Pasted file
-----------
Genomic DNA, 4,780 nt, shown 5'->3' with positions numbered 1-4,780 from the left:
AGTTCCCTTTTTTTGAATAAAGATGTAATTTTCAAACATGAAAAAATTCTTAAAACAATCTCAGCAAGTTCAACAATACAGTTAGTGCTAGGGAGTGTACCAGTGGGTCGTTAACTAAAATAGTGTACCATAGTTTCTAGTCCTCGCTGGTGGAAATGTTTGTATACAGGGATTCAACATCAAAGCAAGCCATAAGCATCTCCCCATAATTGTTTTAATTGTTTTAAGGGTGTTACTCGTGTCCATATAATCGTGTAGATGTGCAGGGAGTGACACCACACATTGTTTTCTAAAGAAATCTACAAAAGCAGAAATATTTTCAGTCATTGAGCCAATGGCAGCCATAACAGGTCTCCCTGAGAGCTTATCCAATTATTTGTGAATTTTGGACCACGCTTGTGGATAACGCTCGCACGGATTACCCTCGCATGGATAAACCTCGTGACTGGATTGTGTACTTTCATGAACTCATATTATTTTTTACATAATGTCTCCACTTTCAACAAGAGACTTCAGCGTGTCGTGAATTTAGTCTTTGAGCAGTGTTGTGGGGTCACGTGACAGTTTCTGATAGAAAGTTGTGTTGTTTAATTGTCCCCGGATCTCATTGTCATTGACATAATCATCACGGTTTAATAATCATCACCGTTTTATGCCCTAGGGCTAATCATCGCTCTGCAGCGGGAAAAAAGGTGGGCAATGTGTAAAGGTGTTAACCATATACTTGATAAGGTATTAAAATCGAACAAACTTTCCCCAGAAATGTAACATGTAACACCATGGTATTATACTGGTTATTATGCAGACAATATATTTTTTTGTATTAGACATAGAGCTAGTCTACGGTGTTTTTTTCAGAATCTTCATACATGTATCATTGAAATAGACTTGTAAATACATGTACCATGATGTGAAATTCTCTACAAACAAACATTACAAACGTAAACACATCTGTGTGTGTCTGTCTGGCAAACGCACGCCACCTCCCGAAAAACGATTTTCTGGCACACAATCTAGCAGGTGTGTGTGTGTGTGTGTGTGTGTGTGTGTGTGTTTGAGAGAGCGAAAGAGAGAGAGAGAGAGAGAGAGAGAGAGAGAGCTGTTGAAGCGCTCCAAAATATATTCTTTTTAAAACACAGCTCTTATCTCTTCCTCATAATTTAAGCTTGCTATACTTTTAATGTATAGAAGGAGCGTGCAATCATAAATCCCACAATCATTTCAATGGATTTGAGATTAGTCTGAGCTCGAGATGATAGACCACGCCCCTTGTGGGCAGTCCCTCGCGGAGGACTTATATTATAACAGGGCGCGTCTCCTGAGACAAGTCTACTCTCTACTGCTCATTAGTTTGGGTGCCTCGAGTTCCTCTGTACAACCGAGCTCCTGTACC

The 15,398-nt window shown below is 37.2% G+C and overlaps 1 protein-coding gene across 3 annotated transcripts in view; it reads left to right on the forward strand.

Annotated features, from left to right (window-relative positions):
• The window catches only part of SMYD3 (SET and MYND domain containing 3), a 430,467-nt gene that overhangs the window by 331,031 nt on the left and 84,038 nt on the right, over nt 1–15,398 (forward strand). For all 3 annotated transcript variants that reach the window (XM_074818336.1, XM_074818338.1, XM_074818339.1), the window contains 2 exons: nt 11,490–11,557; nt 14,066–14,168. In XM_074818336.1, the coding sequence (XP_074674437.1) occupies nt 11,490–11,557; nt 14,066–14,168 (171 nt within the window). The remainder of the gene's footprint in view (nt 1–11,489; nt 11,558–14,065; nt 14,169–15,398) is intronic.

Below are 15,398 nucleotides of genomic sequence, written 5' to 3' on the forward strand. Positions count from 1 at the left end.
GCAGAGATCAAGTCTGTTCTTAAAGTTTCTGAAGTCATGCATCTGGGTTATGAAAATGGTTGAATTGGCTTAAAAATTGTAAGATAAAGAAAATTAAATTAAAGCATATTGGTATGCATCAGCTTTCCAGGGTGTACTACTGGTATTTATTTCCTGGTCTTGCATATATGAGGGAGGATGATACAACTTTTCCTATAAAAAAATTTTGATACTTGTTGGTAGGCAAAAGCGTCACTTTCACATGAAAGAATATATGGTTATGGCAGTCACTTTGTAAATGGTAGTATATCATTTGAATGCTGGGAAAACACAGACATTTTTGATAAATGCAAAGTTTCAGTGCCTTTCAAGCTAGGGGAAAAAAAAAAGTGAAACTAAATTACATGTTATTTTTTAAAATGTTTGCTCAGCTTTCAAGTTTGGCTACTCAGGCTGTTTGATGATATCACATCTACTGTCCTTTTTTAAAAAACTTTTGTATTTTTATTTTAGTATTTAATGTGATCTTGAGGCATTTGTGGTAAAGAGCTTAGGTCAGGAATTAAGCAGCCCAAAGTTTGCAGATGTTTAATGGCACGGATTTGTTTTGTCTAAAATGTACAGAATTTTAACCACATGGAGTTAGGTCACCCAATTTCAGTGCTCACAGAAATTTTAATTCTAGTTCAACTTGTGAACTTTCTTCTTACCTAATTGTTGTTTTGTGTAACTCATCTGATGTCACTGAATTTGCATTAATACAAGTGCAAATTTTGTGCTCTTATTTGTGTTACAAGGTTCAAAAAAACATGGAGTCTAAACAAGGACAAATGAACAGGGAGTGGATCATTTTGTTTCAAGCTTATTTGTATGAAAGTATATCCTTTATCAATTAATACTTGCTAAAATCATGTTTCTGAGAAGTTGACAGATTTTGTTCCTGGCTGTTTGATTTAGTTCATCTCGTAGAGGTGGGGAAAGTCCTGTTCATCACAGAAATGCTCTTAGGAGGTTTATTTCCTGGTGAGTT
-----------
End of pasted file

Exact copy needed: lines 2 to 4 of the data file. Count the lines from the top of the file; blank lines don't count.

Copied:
AGTTCCCTTTTTTTGAATAAAGATGTAATTTTCAAACATGAAAAAATTCTTAAAACAATCTCAGCAAGTTCAACAATACAGTTAGTGCTAGGGAGTGTACCAGTGGGTCGTTAACTAAAATAGTGTACCATAGTTTCTAGTCCTCGCTGGTGGAAATGTTTGTATACAGGGATTCAACATCAAAGCAAGCCATAAGCATCTCCCCATAATTGTTTTAATTGTTTTAAGGGTGTTACTCGTGTCCATATAATCGTGTAGATGTGCAGGGAGTGACACCACACATTGTTTTCTAAAGAAATCTACAAAAGCAGAAATATTTTCAGTCATTGAGCCAATGGCAGCCATAACAGGTCTCCCTGAGAGCTTATCCAATTATTTGTGAATTTTGGACCACGCTTGTGGATAACGCTCGCACGGATTACCCTCGCATGGATAAACCTCGTGACTGGATTGTGTACTTTCATGAACTCATATTATTTTTTACATAATGTCTCCACTTTCAACAAGAGACTTCAGCGTGTCGTGAATTTAGTCTTTGAGCAGTGTTGTGGGGTCACGTGACAGTTTCTGATAGAAAGTTGTGTTGTTTAATTGTCCCCGGATCTCATTGTCATTGACATAATCATCACGGTTTAATAATCATCACCGTTTTATGCCCTAGGGCTAATCATCGCTCTGCAGCGGGAAAAAAGGTGGGCAATGTGTAAAGGTGTTAACCATATACTTGATAAGGTATTAAAATCGAACAAACTTTCCCCAGAAATGTAACATGTAACACCATGGTATTATACTGGTTATTATGCAGACAATATATTTTTTTGTATTAGACATAGAGCTAGTCTACGGTGTTTTTTTCAGAATCTTCATACATGTATCATTGAAATAGACTTGTAAATACATGTACCATGATGTGAAATTCTCTACAAACAAACATTACAAACGTAAACACATCTGTGTGTGTCTGTCTGGCAAACGCACGCCACCTCCCGAAAAACGATTTTCTGGCACACAATCTAGCAGGTGTGTGTGTGTGTGTGTGTGTGTGTGTGTGTGTTTGAGAGAGCGAAAGAGAGAGAGAGAGAGAGAGAGAGAGAGAGAGCTGTTGAAGCGCTCCAAAATATATTCTTTTTAAAACACAGCTCTTATCTCTTCCTCATAATTTAAGCTTGCTATACTTTTAATGTATAGAAGGAGCGTGCAATCATAAATCCCACAATCATTTCAATGGATTTGAGATTAGTCTGAGCTCGAGATGATAGACCACGCCCCTTGTGGGCAGTCCCTCGCGGAGGACTTATATTATAACAGGGCGCGTCTCCTGAGACAAGTCTACTCTCTACTGCTCATTAGTTTGGGTGCCTCGAGTTCCTCTGTACAACCGAGCTCCTGTACC

The 15,398-nt window shown below is 37.2% G+C and overlaps 1 protein-coding gene across 3 annotated transcripts in view; it reads left to right on the forward strand.

Annotated features, from left to right (window-relative positions):